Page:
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How to construct Kyma-fied OSC syntax using 'variable' names?

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Referring to this part of the related Q&A:

For example, in the Sound being replicated, you could do something like:

(!osc_count ge: ?VoiceNumber) true: !osc_value false: 0

to provide a default value (or to turn off the output of a Sound) when too few values were supplied.

Could I construct the hot value !osc_value with a user-supplied string in the place of 'value', by using the asHotValue command/technique as outlined on p.220 of "Kyma X Revealed!"?

For example, create a function (i.e. myFaderMaker) that constructs a hot value based on a supplied string that's available pre-compilation, and store the result of a call to that in a variable, which is then supplied to the above example code, in place of !osc_value.

Something like this:

| myFaderMaker oscValue |

myFaderMaker := [:str | ('osc_', str) asHotValue].

oscValue := myFaderMaker value: myArbitraryOSCAddress

 

then, in the sound being replicated, do something like:

(!osc_count ge: ?VoiceNumber) true: oscValue false: 0

...as long as oscValue is still in scope!

Next, in a SoundToGlobalController external to the replicator, assign incoming consecutive osc-values to an EventVariable array, and output the entire array as the GeneratedEvent (which could then be used to directly populate a sequencer field with values, for example):

| anArray, myFaderMaker2 |

myFaderMaker2 := [:str :num | ('osc_', str, '__', (num printString)) asHotValue].

anArray := EventVariable new size: oscCountMaxValue.

1 to: oscCountMaxValue do: [ :i |

    (anArray @< i) <+ (myFaderMaker2 value: myArbitraryOSCAddress value: i) ].

"replace this line with an expression that truncates anArray to the size of !osc_count ??"

anArray.

 

This inspires a few related questions:

[1] In the above code example: 

Is there a way to, at the Capytalk update rate (necessarily), truncate anArray to the size of !osc_count, or similarly, copy those values to a new array?  If so, could a version of this example be made without use of the replicator, by referring to the osc hotValues directly using an approach like in 'myFaderMaker2' above... provided that the resulting array count does not exceed !osc_count, or otherwise could somehow be made to "stop" at that hotValue-supplied index value?

[2] Where might one best place a 'mini-code-library' of predefined blocks, to make them available to the rest of the sound?

I have some more questions mulling around my brain, but these are the basics that should lead me to figure the rest out on my own. Thank you!

 

asked Dec 10, 2018 in Controllers, OSC & MIDI by thom-jordan (Practitioner) (660 points)
edited Dec 11, 2018 by thom-jordan
Hi Thom,

If I've understood what you're saying it looks like you want an STGC to output an EventVariable array. I don't think it can do that.

I asked a recent question about arrays here:
https://kyma.symbolicsound.com/qa/3994/select-between-arrays-which-then-elsewhere-different-lengths

and if you read through the thread of comments SSC says:

"An EventExpression is:
i) a number
ii) an EventValue (of the form !anEV (sometimes called hot value)) OR
iii) a function of other EventExpressions (for example !anEV + 1)

When there are several EventExpressions separated by commas, the result of evaluating that expression is still a single value.

(Sorry there isn't a way to return an Array in Capytalk..."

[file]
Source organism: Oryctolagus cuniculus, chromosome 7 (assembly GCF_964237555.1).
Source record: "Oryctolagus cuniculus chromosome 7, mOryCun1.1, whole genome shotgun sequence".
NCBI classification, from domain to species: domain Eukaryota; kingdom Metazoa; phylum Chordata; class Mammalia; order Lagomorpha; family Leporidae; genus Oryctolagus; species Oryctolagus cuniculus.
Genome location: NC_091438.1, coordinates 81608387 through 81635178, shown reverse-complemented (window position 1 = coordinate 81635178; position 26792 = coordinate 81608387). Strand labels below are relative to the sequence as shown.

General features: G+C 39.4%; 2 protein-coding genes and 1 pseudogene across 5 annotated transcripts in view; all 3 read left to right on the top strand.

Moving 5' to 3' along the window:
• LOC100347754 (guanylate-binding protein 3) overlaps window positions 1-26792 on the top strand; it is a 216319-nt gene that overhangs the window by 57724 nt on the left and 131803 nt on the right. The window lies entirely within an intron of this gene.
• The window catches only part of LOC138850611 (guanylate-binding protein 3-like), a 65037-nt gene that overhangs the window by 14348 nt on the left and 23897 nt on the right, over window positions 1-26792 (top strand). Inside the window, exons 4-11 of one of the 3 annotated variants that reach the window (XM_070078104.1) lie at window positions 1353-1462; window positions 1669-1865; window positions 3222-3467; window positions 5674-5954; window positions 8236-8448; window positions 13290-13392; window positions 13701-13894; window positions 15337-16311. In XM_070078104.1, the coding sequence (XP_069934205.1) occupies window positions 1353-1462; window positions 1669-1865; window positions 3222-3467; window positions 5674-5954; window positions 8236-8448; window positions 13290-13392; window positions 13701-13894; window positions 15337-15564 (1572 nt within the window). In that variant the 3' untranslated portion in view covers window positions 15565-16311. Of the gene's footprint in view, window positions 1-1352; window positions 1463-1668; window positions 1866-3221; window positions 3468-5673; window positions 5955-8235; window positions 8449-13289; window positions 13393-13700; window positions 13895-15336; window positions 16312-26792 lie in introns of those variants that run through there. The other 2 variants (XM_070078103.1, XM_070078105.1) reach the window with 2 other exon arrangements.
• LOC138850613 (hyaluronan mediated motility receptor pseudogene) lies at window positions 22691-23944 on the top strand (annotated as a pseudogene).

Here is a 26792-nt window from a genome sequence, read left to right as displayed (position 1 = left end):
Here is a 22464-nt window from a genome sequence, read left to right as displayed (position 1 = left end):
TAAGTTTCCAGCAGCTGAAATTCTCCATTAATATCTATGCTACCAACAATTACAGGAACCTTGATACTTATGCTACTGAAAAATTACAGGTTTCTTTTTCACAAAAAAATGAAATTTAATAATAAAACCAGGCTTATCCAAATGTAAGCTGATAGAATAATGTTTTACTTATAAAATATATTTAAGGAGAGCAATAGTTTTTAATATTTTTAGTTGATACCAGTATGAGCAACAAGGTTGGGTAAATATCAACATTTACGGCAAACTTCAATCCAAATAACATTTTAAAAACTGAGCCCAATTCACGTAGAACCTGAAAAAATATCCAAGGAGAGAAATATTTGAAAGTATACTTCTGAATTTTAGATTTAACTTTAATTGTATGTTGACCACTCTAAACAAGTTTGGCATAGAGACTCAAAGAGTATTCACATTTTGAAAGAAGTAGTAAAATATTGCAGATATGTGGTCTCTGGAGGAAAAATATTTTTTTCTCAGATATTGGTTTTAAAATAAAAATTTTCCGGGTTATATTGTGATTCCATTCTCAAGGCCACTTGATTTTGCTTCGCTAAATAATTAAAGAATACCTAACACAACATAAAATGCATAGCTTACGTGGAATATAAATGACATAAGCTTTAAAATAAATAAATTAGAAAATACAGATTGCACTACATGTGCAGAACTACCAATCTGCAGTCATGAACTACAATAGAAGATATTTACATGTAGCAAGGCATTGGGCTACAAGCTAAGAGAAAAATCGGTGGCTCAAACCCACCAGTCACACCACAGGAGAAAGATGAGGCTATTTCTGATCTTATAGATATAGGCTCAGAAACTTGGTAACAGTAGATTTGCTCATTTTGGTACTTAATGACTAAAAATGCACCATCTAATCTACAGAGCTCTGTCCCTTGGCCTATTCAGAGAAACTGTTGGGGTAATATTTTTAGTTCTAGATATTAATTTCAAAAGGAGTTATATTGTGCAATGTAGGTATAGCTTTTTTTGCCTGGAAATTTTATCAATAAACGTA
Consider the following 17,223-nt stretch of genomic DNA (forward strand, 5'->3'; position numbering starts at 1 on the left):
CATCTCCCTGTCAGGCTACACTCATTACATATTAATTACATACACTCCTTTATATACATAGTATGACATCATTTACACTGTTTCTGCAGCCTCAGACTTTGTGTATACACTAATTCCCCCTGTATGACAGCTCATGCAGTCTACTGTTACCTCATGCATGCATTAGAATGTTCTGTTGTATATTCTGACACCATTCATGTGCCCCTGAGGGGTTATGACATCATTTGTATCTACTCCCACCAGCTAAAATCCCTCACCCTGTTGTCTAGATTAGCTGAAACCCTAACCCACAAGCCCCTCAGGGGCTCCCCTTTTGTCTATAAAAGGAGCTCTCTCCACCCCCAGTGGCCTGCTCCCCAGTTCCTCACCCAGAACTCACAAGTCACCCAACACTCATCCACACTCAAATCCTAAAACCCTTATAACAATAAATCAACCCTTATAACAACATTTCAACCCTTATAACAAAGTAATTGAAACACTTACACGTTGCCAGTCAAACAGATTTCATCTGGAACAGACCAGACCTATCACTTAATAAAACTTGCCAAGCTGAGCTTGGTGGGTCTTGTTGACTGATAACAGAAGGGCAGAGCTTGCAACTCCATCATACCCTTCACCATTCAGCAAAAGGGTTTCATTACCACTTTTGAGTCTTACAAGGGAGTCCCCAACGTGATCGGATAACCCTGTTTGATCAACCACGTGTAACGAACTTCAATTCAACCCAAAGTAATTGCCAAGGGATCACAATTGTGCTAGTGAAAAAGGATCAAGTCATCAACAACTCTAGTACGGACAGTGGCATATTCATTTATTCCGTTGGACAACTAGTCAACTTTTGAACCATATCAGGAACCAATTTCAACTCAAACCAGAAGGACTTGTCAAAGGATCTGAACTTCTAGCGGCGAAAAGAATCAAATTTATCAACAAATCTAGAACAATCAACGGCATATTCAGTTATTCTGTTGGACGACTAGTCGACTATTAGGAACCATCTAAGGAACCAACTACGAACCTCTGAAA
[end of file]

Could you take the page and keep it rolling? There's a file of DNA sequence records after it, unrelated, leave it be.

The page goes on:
I suspect a block defined outside of a Sound isn't going to be in scope in any of the parameter fields. Let me know if you get that to work, that would be really handy!

One way round that could be to do all the work in a Script to the right of your Sound and simplify the expressions in the Sound's parameters using ?Variables to bring in the calculated values from the Script.
Is the way that you're using an array the same as the array structure described on page 71 of the Kyma 7 User_Guide (shown below)?

8.3.0.3 @<
Capytalk just acquired its first data structure: an Array! You can now declare an EventVariable as an array by giving it a size. After that, you can index entries in the array using the @< operator.
anArray @< !anIndex
| anArray |
anArray := EventVariable new size: 8.
anArray @< (1 s tick nextIndexMod: size)
(anArray @< !Index) <+ !Value

If using an STGC to output an EventVariable array doesn't work, then perhaps a variation of the code ssc provided in answer#2 of the link you included, might be used with a way to set the upper-bound via a Capytalk hotValue (e.g. !osc_count, etc.), in a script, and then refer to the resulting array(s) elsewhere in the sound, to the left of the script. The osc-syntax necessary to populate the arrays in the script would still need to be constructed, possibly as I suggested above using something like:

myFaderMaker2 := [:str :num | ('osc_', str, '__', (num printString)) asHotValue].


For convenience, here is ssc's code from answer#2 of the link you provided:

| valueArrays flattenedArray rowLengths cumulativeRowLengths value |

valueArrays := #(
    #(0 0.5 1 {5/4} {4/3} {3/2} {9/5} 2 {18/8} {12/5} 3 {18/5} 4 6 7 {36/5} 8)
    #(0 {9/8 * 0.5} {9/8} {(9/8) * (5/4)} {(9/8) *(3/2)} {(9/8) * (8/5)} {18/8})
    ).

flattenedArray := valueArrays inject: Array new into: [ :flat :array | flat, array].

rowLengths := valueArrays collect: [ :a | a size].

cumulativeRowLengths :=
    1 to: valueArrays size collect: [ :i |
        (1 to: i - 1) inject: 0 into: [ :length :index |
            length + (rowLengths at: index)]].

value := (!Row of: cumulativeRowLengths) + (!Column min: (!Row of: rowLengths) - 1) of: flattenedArray.

value


Regarding the blocks library, I was similarly considering using a Script placed at the right of a sound, but was then wondering if there may be any alternative approaches. This should work well I think, in lieu of any other possible approaches.

I need to read through your previously-posted questions since we seem to have some specific areas of common interest.  Thanks for your input !
Another alternative might be to include an STGC in the afore-mentioned replicated sound, to broadcast the arbitrarily-constructed oscValue as a known GeneratedEvent value, then refer to that known value elsewhere in the sound (or even then supply the GeneratedEvent value name by encapsulating the whole routine in a user-defined class, akin to the approach used by NE_Labs in their ReadOSC class/object):